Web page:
This model structure describes the transmission dynamics in the control group of the Navrongo trial. For the intervention group, an identical set of equations is used but with the addition of compartments representing intermittent preventive treatment. The model was stratified into two separate age groups (infants <12 months of age, and children 12–23 months of age), allowing the impact of IPT given to specific age groups to be explored. The model was further stratified to reflect heterogeneity in malaria exposure, assuming that 20% of individuals receive 80% of all infections [13], [29].

The proportion of individuals successfully protected by IPT depends on the coverage of IPT and the proportion of IPT courses that are efficacious. It was assumed that a course of IPT would be ineffective in a certain proportion of children who received IPT, either due to drug resistance of P. falciparum, receipt of an insufficient dose of SP, vomiting of treatment, or other similar reasons. It is assumed that an efficacious course of IPT will clear parasitaemia. In addition to its curative effect, IPT is considered to provide prophylactic protection against new infections. Individuals protected by IPT move into the IPT component of the model and remain in this state for a variable period before returning to U. As for the symptomatic treatment component, the IPT component is modelled with multiple compartments such that the duration spent protected follows a gamma distribution. Implementation of IPT is modelled in one of two ways, reflecting two different delivery strategies: 1) EPI-linked IPT delivered to infants at specific age-based vaccination contacts (EPI-IPTi) and 2) IPT given outside the EPI programme to all infants, regardless of their exact age, as simultaneous mass treatments during the season of highest malaria transmission (sIPT). With IPT given via the EPI, the cohort of infants receives IPT throughout the year as members reach the appropriate age to attend vaccination clinics (for Navrongo this was 3, 4 and 9 months with an additional growth monitoring visit at 12 months of age). With seasonal-IPT, all infants receive IPT at specific times of year according to the peak in transmission (figure 2).

Figure 2. Illustration of EPI-IPT and seasonal IPT in infants.

The number of children given IPT with two different strategies: 1) four courses of EPI- IPTi given at 3, 4, 9 & 12 months of age and 2) four courses of monthly seasonal IPT given to all infants regardless of their exact age. The EIR function from the model fitted to EIR data from Navrongo is also shown. Fitting of the EIR function is described in detail in Supporting Information S1.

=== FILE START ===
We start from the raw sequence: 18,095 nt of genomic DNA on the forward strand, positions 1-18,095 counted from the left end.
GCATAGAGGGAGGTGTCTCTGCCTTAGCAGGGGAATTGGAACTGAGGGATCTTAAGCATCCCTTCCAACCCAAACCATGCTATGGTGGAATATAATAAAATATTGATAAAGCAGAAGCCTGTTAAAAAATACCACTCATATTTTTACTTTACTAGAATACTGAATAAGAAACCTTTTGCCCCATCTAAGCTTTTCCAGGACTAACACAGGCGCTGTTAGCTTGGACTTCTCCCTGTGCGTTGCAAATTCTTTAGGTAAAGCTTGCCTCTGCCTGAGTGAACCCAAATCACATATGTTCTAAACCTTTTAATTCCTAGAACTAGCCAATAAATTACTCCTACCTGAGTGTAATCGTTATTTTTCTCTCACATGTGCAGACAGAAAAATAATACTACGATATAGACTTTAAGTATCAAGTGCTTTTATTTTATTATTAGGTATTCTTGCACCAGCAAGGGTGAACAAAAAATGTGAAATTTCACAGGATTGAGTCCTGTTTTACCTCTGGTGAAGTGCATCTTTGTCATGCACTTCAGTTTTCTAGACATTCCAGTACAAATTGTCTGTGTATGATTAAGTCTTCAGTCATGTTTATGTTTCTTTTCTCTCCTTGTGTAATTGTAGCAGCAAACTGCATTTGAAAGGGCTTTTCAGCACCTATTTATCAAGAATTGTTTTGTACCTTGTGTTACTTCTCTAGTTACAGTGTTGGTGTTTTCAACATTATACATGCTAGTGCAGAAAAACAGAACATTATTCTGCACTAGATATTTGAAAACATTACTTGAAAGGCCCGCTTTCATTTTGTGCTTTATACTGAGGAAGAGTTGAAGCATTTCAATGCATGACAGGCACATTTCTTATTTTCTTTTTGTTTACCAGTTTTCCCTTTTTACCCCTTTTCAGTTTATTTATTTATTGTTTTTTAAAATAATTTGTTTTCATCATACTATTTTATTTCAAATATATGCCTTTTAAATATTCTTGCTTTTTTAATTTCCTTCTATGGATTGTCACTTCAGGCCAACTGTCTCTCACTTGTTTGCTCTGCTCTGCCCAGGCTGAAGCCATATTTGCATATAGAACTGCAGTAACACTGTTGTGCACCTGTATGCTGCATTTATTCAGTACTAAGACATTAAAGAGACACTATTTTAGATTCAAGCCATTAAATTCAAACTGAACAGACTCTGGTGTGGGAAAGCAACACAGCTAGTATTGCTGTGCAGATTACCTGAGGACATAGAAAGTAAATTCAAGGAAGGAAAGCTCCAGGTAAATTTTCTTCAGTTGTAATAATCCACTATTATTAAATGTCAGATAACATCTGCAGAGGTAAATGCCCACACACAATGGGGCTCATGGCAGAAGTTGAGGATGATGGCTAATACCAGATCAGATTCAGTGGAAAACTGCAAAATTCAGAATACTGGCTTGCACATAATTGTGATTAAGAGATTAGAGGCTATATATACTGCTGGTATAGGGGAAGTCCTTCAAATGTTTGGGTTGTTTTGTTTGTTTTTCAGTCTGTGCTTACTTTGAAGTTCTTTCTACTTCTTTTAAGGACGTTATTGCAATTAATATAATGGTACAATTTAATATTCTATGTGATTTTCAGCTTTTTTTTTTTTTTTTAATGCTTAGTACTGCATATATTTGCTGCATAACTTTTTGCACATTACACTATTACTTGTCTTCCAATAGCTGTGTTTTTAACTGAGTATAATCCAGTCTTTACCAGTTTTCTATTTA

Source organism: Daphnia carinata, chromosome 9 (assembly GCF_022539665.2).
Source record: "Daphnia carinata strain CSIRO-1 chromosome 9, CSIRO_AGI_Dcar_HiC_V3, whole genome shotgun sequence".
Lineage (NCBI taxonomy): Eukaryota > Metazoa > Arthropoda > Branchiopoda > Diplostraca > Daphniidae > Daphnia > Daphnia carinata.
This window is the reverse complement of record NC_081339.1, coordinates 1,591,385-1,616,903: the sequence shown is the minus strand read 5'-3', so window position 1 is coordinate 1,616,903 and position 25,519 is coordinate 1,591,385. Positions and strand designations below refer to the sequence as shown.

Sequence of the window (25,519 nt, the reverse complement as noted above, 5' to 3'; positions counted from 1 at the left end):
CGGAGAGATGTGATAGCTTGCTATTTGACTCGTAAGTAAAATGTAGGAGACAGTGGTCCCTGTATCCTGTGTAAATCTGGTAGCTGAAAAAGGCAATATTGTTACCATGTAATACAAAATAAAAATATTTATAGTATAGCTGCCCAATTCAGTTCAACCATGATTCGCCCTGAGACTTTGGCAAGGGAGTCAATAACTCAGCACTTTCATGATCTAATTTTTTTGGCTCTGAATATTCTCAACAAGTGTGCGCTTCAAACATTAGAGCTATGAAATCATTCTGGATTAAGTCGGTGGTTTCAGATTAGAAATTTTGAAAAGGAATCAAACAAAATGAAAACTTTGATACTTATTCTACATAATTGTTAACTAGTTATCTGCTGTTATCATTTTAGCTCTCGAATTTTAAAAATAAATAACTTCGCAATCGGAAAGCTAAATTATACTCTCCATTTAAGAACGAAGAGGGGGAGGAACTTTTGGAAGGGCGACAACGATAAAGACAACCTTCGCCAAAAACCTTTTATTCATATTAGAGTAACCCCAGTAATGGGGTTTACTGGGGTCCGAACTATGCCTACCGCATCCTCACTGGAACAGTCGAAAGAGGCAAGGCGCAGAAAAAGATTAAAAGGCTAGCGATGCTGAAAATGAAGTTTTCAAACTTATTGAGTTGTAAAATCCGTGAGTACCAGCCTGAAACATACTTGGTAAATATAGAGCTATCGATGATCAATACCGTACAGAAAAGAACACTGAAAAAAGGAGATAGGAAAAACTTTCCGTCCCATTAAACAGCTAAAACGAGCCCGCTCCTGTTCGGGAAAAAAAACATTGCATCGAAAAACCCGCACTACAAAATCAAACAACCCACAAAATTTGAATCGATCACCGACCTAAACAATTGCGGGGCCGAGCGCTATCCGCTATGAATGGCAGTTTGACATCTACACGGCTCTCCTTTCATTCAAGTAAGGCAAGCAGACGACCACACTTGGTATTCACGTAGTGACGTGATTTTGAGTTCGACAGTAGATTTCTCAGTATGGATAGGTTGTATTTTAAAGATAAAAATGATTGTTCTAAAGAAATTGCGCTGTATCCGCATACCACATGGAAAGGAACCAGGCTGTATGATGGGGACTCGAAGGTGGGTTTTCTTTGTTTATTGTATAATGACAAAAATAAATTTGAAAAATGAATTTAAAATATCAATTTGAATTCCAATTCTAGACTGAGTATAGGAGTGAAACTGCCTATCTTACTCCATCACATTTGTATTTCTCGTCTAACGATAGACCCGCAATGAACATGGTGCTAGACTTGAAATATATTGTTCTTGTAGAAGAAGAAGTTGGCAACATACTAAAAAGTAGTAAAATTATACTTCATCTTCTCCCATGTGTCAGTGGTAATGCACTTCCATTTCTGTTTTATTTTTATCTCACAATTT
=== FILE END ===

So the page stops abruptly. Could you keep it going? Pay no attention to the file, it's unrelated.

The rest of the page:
Parameter estimation and model validation

The model was developed and parameterised to reflect the situation of the Navrongo trial, and parameter values were estimated from data from the trial and trial area before consideration of other settings. Enrolment rate over calendar time is based on trial data. The magnitude and duration of protection against malaria from IPTi were estimated as previously described [10]. The EIR function represents the fluctuations in the force of infection over time, which were estimated using the data collected in KND during the trial period by Anto et al. ([25], unpublished data). Other parameter estimates were obtained from the literature. Key parameters and their values are given in table 1; a full list is given in Supporting Information S1. Cumulative malaria incidence in each month in the model was fitted simultaneously to monthly incidence data from four groups in the trial (infants and one year old children in both the SP and placebo groups). Fitting was carried out using the optimize algorithm in Berkeley Madonna (version 8.3.11, University of California) by varying θ, the proportion of infections that are symptomatic and treated, in order to maximise the binomial log-likelihood function. When children in KND were followed actively after radical cure, around 30–35% developed symptoms upon first infection [30]. The proportion of symptomatic infections detected passively is likely to be somewhat lower, because not all children with malaria will present for treatment. Values of θ estimated by fitting the model were 23.7% for infants and 20.4% for one year old children, both of which are biologically plausible. A sensitivity analysis was carried out by varying the parameters of the model within the range indicated in the Supporting Information S1.